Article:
Then there is the idea of tax reform. Obama appears to be changing the actual definition of the term from lowering marginal rates and closing loopholes to just doing the latter. But there will still be pressure on him to do both, since this concept has a lot of bipartisan support.
And then there’s entitlements. Gibbs has encouraged the administration to proactively propose changes to Medicare and Social Security, since "entitlements are going to be restructured at some point."
"Somebody needs to speak a little bit of truth to power to the Democratic party and say, 'Who do you want to restructure this?' Because if you keep saying no to anything, we will not always have a Democratic president and 55 Democratic senators. You know?" Gibbs said. "President Paul Ryan does entitlement reform a whole lot different, or president Marco Rubio does it a whole lot differently than President Barack Obama."
One starting point for Obama’s confrontation with his own base on entitlements is over using chained CPI to calculate annual increases in Social Security benefits. Chained CPI is a tool for measuring inflation that is more accurate than the current method but which would slow the rise of benefits. Obama offered to include it as a concession in talks with Republicans over the fiscal cliff in December, but it was not ultimately included.
Private conversations with administration officials indicate they will move again to support chained CPI, despite outcries from groups like AARP.
But every step that the president goes beyond chained CPI will bring him into another great tension of his second term: like with energy, entitlements is an issue with great impact on the country’s fiscal health, but it is also one that is causing great division and disagreement on the left.
And if Obama wants to compromise on these two big issues, he will have to weigh how much he wants to chip away at the monument to him that Democrats are already building in their minds.
This article is part of a series produced by The Huffington Post that closely examines the most pressing challenges facing President Obama in his second term. To read other posts in the series, click here.
Also on HuffPost:
May 1, 2011: President Barack Obama and Vice President Joe Biden, along with members of the national security team, receive an update on the mission against Osama bin Laden in the Situation Room of the White House, May 1, 2011. Seated, from left, are: Brigadier General Marshall B. "Brad" Webb, Assistant Commanding General, Joint Special Operations Command; Deputy National Security Advisor Denis McDonough; Secretary of State Hillary Rodham Clinton; and Secretary of Defense Robert Gates. Standing, from left, are: Admiral Mike Mullen, Chairman of the Joint Chiefs of Staff; National Security Advisor Tom Donilon; Chief of Staff Bill Daley; Tony Blinken, National Security Advisor to the Vice President; Audrey Tomason Director for Counterterrorism; John Brennan, Assistant to the President for Homeland Security and Counterterrorism; and Director of National Intelligence James Clapper. Please note: a classified document seen in this photograph has been obscured. (Official White House Photo by Pete Souza)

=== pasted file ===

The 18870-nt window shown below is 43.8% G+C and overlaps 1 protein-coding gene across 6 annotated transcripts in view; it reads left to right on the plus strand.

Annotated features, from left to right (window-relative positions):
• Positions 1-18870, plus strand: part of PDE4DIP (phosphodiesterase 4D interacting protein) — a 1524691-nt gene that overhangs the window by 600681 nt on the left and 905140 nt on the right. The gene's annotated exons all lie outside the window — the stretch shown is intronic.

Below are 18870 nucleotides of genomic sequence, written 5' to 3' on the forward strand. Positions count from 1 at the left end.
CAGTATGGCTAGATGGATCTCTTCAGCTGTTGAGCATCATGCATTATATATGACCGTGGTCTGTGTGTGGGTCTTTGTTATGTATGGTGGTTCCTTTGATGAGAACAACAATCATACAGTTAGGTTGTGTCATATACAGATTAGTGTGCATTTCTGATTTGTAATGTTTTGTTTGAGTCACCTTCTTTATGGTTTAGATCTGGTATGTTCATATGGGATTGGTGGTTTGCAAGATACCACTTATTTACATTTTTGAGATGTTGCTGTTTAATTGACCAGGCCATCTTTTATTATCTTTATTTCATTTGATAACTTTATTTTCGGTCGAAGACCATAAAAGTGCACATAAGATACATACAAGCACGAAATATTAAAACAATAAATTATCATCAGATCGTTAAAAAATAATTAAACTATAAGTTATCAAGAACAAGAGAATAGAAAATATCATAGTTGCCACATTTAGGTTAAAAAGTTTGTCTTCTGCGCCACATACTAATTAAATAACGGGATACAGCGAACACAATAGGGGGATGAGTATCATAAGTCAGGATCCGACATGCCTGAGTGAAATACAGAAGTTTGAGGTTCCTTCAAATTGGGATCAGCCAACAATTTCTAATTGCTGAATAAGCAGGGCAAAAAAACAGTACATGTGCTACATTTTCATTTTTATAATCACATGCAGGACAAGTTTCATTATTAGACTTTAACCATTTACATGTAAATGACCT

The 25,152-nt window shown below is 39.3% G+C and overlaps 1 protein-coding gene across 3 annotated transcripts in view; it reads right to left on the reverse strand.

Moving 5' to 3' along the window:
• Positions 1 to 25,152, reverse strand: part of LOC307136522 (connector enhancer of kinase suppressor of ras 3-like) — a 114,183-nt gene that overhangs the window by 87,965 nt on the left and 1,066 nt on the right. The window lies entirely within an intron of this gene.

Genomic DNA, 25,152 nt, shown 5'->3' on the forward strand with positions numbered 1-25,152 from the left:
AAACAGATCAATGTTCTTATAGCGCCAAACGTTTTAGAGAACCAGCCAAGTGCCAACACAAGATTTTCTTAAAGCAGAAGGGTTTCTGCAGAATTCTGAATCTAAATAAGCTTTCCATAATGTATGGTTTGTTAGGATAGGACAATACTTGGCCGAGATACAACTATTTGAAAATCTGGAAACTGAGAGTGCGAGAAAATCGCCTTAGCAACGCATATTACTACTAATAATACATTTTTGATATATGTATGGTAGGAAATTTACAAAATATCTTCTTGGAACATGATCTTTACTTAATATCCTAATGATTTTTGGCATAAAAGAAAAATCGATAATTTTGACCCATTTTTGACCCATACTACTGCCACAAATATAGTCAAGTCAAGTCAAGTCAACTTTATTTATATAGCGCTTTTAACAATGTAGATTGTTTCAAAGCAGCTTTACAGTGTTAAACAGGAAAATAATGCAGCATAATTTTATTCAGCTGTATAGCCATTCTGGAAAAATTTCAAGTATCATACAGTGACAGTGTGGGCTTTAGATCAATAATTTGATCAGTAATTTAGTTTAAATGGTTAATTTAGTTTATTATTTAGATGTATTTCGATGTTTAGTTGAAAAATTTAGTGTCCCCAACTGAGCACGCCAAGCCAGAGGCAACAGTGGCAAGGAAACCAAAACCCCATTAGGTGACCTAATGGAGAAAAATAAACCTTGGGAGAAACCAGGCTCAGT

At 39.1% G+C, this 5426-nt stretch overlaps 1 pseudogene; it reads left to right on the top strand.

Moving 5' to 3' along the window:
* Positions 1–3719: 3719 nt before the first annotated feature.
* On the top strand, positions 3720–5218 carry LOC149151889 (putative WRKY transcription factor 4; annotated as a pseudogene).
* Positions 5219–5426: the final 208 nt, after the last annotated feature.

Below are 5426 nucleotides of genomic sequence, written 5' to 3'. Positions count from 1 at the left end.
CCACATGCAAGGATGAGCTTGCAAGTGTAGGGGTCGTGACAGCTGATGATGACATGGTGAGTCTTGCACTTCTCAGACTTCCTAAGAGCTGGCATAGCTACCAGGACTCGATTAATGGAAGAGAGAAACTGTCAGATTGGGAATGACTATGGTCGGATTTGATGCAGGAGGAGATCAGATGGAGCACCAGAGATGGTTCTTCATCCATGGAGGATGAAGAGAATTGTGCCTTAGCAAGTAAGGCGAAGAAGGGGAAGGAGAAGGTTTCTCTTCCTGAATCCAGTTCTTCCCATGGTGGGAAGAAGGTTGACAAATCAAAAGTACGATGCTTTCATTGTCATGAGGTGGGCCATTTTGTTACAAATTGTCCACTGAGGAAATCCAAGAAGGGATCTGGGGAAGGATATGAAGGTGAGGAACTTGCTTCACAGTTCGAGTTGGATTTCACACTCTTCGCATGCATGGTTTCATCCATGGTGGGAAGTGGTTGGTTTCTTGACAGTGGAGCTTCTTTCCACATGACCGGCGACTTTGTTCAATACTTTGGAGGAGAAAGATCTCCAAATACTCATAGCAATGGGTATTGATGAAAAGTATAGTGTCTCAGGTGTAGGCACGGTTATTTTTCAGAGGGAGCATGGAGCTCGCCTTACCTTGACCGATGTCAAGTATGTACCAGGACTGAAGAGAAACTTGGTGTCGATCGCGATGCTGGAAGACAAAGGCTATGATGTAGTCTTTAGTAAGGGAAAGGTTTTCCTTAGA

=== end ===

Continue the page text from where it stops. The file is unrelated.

May 8, 2009: President Barack Obama bends over so the son of a White House staff member can pat his head during a family visit to the Oval Office May 8, 2009. The youngster wanted to see if the President's haircut felt like his own. (Official White House Photo by Pete Souza)
Dec. 3, 2009: President Barack Obama fist-bumps custodian Lawrence Lipscomb in the Eisenhower Executive Office Building following the opening session of the White House Forum on Jobs and Economic Growth, Dec. 3, 2009. (Official White House Photo by Pete Souza)
July 4, 2012: President Barack Obama holds a baby while greeting guests during an Independence Day celebration on the South Lawn of the White House, July 4, 2012. (Official White House Photo by Pete Souza)
July 26, 2012: President Barack Obama holds a Cabinet meeting in the Cabinet Room of the White House, July 26, 2012. (Official White House Photo by Pete Souza)
Oval Office Chase
July 9, 2012: President Barack Obama runs around his desk in the Oval Office with Sarah Froman, daughter of Nancy Goodman and Mike Froman, Deputy National Security Advisor for International Economics, July 9, 2012. (Official White House Photo by Pete Souza)
June 13, 2012: President Barack Obama and First Lady Michelle Obama wave goodbye to President Shimon Peres of Israel on the North Portico of the White House following the Presidential Medal of Freedom ceremony and dinner in his honor, June 13, 2012. (Official White House Photo by Pete Souza)